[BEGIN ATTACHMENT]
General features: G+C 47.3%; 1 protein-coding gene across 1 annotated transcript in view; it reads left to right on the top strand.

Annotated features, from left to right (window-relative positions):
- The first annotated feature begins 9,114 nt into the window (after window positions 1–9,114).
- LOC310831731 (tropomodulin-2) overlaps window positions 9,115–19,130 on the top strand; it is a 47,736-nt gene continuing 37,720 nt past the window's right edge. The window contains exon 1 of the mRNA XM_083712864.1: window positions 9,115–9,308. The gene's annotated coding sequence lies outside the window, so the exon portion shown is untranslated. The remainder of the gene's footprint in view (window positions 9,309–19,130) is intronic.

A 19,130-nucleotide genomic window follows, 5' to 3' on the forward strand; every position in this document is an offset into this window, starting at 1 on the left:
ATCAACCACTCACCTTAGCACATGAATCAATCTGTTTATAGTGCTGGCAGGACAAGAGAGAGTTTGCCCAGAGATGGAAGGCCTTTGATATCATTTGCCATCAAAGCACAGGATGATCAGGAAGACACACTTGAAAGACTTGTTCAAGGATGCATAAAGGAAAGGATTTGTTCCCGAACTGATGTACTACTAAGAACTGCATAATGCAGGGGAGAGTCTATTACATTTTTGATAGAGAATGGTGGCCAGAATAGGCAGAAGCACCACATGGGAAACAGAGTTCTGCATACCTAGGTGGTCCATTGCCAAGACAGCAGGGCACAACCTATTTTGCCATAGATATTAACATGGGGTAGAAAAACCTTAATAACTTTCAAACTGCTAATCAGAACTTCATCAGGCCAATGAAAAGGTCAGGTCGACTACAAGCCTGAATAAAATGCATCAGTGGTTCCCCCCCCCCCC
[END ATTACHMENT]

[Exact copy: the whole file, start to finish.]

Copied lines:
General features: G+C 47.3%; 1 protein-coding gene across 1 annotated transcript in view; it reads left to right on the top strand.

Annotated features, from left to right (window-relative positions):
- The first annotated feature begins 9,114 nt into the window (after window positions 1–9,114).
- LOC310831731 (tropomodulin-2) overlaps window positions 9,115–19,130 on the top strand; it is a 47,736-nt gene continuing 37,720 nt past the window's right edge. The window contains exon 1 of the mRNA XM_083712864.1: window positions 9,115–9,308. The gene's annotated coding sequence lies outside the window, so the exon portion shown is untranslated. The remainder of the gene's footprint in view (window positions 9,309–19,130) is intronic.

A 19,130-nucleotide genomic window follows, 5' to 3' on the forward strand; every position in this document is an offset into this window, starting at 1 on the left:
ATCAACCACTCACCTTAGCACATGAATCAATCTGTTTATAGTGCTGGCAGGACAAGAGAGAGTTTGCCCAGAGATGGAAGGCCTTTGATATCATTTGCCATCAAAGCACAGGATGATCAGGAAGACACACTTGAAAGACTTGTTCAAGGATGCATAAAGGAAAGGATTTGTTCCCGAACTGATGTACTACTAAGAACTGCATAATGCAGGGGAGAGTCTATTACATTTTTGATAGAGAATGGTGGCCAGAATAGGCAGAAGCACCACATGGGAAACAGAGTTCTGCATACCTAGGTGGTCCATTGCCAAGACAGCAGGGCACAACCTATTTTGCCATAGATATTAACATGGGGTAGAAAAACCTTAATAACTTTCAAACTGCTAATCAGAACTTCATCAGGCCAATGAAAAGGTCAGGTCGACTACAAGCCTGAATAAAATGCATCAGTGGTTCCCCCCCCCCCC